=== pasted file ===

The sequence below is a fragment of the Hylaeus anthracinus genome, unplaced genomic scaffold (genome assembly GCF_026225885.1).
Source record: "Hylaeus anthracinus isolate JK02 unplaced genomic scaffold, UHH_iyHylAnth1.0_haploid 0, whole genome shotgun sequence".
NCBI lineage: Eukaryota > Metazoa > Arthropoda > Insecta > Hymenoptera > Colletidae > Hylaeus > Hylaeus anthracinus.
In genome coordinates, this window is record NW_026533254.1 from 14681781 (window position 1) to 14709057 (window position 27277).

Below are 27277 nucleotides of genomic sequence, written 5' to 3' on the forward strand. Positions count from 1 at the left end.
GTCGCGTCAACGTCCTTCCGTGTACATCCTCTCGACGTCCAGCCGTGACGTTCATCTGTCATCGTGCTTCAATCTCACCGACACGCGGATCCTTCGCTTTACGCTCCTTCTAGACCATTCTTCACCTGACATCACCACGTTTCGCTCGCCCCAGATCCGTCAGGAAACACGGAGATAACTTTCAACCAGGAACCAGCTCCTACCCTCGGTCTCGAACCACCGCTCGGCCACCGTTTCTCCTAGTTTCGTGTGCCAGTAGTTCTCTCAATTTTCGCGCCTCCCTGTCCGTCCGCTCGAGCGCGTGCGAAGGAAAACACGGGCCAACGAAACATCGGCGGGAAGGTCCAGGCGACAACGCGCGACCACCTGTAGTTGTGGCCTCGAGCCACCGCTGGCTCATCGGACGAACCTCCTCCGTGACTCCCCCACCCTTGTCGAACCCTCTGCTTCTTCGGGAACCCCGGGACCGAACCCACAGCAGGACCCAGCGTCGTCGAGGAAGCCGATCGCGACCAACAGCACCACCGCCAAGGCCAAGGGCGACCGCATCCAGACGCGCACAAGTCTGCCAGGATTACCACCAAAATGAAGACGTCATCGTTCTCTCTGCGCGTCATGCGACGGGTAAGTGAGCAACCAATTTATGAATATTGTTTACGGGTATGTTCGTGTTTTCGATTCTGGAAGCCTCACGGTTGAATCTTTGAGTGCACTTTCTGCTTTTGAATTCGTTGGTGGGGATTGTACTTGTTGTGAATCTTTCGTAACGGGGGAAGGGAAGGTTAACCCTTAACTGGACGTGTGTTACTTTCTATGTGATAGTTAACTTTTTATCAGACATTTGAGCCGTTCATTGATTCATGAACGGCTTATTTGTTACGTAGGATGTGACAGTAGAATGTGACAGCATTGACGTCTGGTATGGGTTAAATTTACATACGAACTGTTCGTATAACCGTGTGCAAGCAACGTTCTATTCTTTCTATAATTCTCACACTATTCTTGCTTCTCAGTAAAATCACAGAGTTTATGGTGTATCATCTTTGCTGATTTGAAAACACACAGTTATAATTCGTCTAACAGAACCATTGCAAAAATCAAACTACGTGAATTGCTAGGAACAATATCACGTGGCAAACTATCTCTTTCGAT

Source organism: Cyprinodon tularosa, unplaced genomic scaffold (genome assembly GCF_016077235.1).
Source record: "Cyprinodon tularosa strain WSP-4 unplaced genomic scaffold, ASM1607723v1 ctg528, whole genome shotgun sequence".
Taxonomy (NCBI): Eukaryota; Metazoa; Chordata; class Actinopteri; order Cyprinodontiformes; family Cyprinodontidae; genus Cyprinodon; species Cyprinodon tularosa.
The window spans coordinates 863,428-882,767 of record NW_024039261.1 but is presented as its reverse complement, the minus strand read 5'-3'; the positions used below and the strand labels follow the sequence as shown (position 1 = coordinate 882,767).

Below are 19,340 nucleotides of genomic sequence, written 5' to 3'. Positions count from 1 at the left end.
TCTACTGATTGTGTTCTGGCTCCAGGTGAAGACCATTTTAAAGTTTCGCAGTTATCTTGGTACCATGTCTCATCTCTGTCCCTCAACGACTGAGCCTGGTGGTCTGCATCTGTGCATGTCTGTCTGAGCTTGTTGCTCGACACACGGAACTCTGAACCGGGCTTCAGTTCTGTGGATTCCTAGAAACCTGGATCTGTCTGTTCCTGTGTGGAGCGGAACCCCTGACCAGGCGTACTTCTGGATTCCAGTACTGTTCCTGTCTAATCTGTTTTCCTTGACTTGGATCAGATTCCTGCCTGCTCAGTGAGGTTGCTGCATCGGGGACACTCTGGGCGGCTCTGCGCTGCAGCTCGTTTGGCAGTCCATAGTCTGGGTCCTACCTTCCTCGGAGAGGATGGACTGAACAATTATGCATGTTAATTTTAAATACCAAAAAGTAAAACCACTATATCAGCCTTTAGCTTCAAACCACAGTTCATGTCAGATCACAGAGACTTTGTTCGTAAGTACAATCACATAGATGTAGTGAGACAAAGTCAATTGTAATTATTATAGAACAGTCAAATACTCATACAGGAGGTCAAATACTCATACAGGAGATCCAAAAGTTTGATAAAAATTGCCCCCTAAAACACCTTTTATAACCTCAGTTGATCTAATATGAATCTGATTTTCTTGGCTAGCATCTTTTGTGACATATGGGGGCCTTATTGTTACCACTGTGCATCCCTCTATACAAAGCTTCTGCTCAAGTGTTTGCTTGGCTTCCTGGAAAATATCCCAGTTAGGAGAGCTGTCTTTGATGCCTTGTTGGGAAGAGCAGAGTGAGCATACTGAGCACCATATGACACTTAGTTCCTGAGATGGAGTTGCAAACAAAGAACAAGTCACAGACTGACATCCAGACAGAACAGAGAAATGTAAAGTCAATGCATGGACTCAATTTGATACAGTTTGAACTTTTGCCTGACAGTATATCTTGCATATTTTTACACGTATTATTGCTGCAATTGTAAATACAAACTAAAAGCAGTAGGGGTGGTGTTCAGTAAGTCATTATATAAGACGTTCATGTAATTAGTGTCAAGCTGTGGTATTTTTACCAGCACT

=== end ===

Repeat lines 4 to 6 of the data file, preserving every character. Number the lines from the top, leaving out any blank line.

In genome coordinates, this window is record NW_026533254.1 from 14681781 (window position 1) to 14709057 (window position 27277).

Below are 27277 nucleotides of genomic sequence, written 5' to 3' on the forward strand. Positions count from 1 at the left end.
GTCGCGTCAACGTCCTTCCGTGTACATCCTCTCGACGTCCAGCCGTGACGTTCATCTGTCATCGTGCTTCAATCTCACCGACACGCGGATCCTTCGCTTTACGCTCCTTCTAGACCATTCTTCACCTGACATCACCACGTTTCGCTCGCCCCAGATCCGTCAGGAAACACGGAGATAACTTTCAACCAGGAACCAGCTCCTACCCTCGGTCTCGAACCACCGCTCGGCCACCGTTTCTCCTAGTTTCGTGTGCCAGTAGTTCTCTCAATTTTCGCGCCTCCCTGTCCGTCCGCTCGAGCGCGTGCGAAGGAAAACACGGGCCAACGAAACATCGGCGGGAAGGTCCAGGCGACAACGCGCGACCACCTGTAGTTGTGGCCTCGAGCCACCGCTGGCTCATCGGACGAACCTCCTCCGTGACTCCCCCACCCTTGTCGAACCCTCTGCTTCTTCGGGAACCCCGGGACCGAACCCACAGCAGGACCCAGCGTCGTCGAGGAAGCCGATCGCGACCAACAGCACCACCGCCAAGGCCAAGGGCGACCGCATCCAGACGCGCACAAGTCTGCCAGGATTACCACCAAAATGAAGACGTCATCGTTCTCTCTGCGCGTCATGCGACGGGTAAGTGAGCAACCAATTTATGAATATTGTTTACGGGTATGTTCGTGTTTTCGATTCTGGAAGCCTCACGGTTGAATCTTTGAGTGCACTTTCTGCTTTTGAATTCGTTGGTGGGGATTGTACTTGTTGTGAATCTTTCGTAACGGGGGAAGGGAAGGTTAACCCTTAACTGGACGTGTGTTACTTTCTATGTGATAGTTAACTTTTTATCAGACATTTGAGCCGTTCATTGATTCATGAACGGCTTATTTGTTACGTAGGATGTGACAGTAGAATGTGACAGCATTGACGTCTGGTATGGGTTAAATTTACATACGAACTGTTCGTATAACCGTGTGCAAGCAACGTTCTATTCTTTCTATAATTCTCACACTATTCTTGCTTCTCAGTAAAATCACAGAGTTTATGGTGTATCATCTTTGCTGATTTGAAAACACACAGTTATAATTCGTCTAACAGAACCATTGCAAAAATCAAACTACGTGAATTGCTAGGAACAATATCACGTGGCAAACTATCTCTTTCGAT